The diagnosis of tuberculosis was confirmed by culture of gastric aspirate, or sputum in older children, together with culture of cerebrospinal fluid in suspected cases of tuberculous meningitis; these investigations were usually carried out at referring hospitals before admission to BHCD. Mantoux testing was with tuberculin RT23 and induration was measured in the transverse diameter of the forearm after 48 to 72 hours. Induration of at least 10 mm was taken as indicative of Mycobacterium tuberculosis infection in HIV-uninfected children, but at least 5 mm in those HIV-infected. All parents or caregivers were questioned as to the presence in the child's household within the last year of cases of sputum-microscopy, smear-positive pulmonary tuberculosis. Chest radiographs were considered indicative of pulmonary tuberculosis in the presence of unequivocal mediastinal adenopathy; a diagnosis of tuberculous meningitis was accepted in the presence of hydrocephalus and basal enhancement seen on cranial computerised tomography, accompanied by appropriate cerebrospinal fluid changes. Two or more of the above clinical criteria were required to establish a diagnosis of probable tuberculosis.


Treatment for all forms of tuberculosis was with fixed-dose combinations (FDC) formulated for paediatric use; each tablet used during the intensive treatment phase contained RMP 60 mg, isoniazid (INH) 30 mg and pyrazinamide 150 mg (RimcureR) and during the continuation phase RMP 60 mg and INH 30 mg (RimactazidR). One tablet was used for every 5 kg increase in body weight. RimcureR and RimactazidR were supplied by Sandoz SA Pty Ltd Spartan, South Africa; these formulations are approved by the South African Medicines Control Council and were dispensed by the BHCD pharmacy. During the intensive phase ethambutol was added when the use of four drugs was considered advisable. Tuberculous meningitis was managed with the same FDC, but with ethionamide added, all given for 6 months. All tuberculosis treatment was given daily and observed by hospital nursing staff. On the day of a pharmacokinetic study, drug administration was undertaken by study personnel. All of the children were supplemented with a multivitamin syrup. This supplied pyridoxine 0.5 mg for children aged 0 to 4 years, but 1 mg for those >5 years; each 5 ml contained vitamin A 2300 IU, vitamin D 200 IU, vitamin B1 1 mg, vitamin B2 1.2 mg, nicotinamide 5 mg, vitamin C 35 mg and vitamin B12 0.0025 mg. All HIV-infected children received trimethoprim-sulphamethoxazole. Antiretroviral treatment consisted of two nucleoside reverse transcriptase inhibitors and ritonavir in children less than 3 years of age (KaletraR was not yet available), and ritonavir was replaced by efavirenz in children older than 3 years.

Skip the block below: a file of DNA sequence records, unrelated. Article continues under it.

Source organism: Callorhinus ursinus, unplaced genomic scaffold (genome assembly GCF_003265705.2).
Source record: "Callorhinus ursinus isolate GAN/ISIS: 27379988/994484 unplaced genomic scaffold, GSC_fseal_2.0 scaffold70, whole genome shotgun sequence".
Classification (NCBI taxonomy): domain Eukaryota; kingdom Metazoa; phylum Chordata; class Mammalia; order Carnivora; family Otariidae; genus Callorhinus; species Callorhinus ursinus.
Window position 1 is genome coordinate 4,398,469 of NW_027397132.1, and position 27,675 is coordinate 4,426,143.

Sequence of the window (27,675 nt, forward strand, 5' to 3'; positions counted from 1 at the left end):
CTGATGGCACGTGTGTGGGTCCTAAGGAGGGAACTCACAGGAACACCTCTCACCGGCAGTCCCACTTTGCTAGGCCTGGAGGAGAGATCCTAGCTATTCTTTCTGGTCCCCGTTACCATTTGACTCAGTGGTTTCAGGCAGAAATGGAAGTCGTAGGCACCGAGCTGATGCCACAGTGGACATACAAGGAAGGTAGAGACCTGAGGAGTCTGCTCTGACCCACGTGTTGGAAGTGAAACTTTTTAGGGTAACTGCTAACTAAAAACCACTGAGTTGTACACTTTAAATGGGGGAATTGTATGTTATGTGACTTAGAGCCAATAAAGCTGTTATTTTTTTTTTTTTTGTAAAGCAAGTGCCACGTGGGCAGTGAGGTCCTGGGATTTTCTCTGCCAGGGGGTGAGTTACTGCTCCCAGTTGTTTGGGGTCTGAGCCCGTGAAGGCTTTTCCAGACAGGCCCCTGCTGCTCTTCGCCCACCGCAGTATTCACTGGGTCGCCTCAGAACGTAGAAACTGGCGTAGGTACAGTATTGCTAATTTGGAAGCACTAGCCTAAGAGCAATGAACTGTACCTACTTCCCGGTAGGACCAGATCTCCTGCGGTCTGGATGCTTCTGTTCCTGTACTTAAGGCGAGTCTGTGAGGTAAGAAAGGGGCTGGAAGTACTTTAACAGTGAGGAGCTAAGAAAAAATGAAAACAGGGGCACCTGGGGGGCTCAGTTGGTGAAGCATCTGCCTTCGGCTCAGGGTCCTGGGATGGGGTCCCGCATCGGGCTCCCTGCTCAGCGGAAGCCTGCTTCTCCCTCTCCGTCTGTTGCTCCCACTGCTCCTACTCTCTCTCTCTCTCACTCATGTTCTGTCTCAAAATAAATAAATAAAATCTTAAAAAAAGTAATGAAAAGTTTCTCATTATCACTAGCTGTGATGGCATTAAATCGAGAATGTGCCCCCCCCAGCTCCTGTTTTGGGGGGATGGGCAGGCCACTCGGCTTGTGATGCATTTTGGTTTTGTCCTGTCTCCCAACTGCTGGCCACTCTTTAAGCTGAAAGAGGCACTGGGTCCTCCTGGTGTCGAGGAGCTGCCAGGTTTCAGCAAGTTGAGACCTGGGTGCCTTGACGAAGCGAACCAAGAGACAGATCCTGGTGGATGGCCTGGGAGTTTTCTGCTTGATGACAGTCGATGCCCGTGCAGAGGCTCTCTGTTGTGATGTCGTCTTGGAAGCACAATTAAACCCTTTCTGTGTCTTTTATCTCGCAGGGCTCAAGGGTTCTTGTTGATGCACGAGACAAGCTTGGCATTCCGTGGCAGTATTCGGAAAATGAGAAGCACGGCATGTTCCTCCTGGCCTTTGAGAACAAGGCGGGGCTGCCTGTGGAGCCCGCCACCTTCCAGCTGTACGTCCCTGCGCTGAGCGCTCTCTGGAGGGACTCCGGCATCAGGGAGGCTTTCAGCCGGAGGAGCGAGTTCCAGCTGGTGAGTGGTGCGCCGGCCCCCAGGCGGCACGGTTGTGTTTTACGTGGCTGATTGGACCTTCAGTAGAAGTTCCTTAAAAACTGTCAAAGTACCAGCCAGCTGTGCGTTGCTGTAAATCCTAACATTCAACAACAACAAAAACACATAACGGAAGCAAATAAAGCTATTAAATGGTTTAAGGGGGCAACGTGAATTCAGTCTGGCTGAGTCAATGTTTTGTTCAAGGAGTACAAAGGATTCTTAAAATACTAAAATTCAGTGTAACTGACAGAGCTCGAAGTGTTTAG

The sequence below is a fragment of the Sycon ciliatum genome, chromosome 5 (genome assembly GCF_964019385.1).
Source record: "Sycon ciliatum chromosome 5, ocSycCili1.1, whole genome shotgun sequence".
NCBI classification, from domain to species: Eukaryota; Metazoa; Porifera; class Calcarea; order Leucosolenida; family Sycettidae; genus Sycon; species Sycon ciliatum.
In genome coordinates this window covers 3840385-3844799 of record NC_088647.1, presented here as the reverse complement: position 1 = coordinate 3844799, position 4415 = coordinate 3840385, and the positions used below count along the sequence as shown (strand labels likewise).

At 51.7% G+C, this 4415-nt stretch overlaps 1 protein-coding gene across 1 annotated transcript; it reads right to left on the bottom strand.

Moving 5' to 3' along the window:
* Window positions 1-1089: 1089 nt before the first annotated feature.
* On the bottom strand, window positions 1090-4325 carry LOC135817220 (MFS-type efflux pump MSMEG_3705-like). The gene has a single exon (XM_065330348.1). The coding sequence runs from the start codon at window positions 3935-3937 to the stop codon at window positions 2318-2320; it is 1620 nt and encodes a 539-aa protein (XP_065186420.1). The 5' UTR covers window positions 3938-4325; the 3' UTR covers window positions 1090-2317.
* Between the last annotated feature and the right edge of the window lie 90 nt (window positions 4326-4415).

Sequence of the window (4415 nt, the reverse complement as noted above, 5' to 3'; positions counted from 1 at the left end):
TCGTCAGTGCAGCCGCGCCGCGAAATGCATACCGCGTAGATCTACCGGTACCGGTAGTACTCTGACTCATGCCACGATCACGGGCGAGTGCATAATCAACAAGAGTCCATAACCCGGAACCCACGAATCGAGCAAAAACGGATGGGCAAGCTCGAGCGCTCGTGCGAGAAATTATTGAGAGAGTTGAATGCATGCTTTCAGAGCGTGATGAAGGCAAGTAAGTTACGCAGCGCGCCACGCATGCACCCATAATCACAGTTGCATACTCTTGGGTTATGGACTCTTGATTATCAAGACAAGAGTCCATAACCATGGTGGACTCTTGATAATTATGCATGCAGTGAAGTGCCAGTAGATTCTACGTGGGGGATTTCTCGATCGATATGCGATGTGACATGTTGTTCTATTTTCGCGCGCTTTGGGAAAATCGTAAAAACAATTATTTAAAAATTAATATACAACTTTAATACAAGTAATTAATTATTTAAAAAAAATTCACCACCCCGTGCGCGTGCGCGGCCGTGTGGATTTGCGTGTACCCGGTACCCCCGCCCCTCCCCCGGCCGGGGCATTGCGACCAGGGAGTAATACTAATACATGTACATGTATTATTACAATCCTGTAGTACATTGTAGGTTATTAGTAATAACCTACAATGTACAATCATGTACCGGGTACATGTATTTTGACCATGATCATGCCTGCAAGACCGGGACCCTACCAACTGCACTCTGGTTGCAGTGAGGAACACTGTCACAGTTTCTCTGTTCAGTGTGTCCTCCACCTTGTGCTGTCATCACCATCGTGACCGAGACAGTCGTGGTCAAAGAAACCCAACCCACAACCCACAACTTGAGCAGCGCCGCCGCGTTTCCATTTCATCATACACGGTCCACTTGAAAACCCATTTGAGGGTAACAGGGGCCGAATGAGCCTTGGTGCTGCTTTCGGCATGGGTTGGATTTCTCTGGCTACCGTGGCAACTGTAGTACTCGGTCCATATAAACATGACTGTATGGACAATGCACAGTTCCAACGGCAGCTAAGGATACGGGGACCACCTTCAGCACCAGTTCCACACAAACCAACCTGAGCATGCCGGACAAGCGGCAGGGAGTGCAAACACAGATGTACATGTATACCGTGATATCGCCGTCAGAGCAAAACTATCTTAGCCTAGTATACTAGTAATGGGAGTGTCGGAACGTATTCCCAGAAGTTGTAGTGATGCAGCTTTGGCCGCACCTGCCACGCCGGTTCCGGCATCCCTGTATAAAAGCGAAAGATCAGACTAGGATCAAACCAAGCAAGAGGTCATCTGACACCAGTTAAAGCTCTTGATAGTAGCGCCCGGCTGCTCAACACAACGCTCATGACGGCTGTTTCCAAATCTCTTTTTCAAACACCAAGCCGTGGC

Pharmacokinetic study

RMP plasma concentrations were measured within a week of admission to BHCD (approximately 1 month after initial admission to the referral hospital) and again 4 months after commencing treatment to evaluate the possible influence of nutrition, disease state and intra-individual variation on RMP pharmacokinetics. The children were nil per mouth from midnight and an intravenous catheter was inserted after the application of a local anaesthetic jelly (AmetopR). Medication was administered by study personnel. Blood specimens were taken at 45 minutes, 1.5, 3.0, 4.0 and 6.0 hours after dosing, immediately placed on ice and centrifuged within 30 minutes. A plasma sample of 1 ml was stored in polypropylene tubes at -80°C and protected from light until analysed. The specimens were analysed for RMP by liquid chromatography tandem mass spectrometry as described previously [12]; the limit of quantification was 0.1 μg/ml. The reference standard for RMP was purchased from Sigma (StLouis, MO, USA).

Nutritional and clinical evaluation

Body mass and height, or length in those less than 2 years of age, and mid-upper arm circumference were measured by standard anthropometric methods by a qualified dietician and the mean of three readings taken [13, 14]. Serum bilirubin and alanine transferase (ALT) were determined at the time of each pharmacokinetic evaluation.

The presence of abdominal nodes was evaluated by abdominal ultrasound at enrolment in all children.

Plasma C-reactive protein (CRP) was determined by an immunoradiometric assay at 1 and 4 months of treatment in all children [15].

The children's HIV status was determined by enzyme-linked immunosorbent assay and positive results confirmed by a second assay, or by polymerase chain reaction in children younger than 18 months. Counselling of the parents or legal guardians preceded HIV-testing and written informed consent was obtained.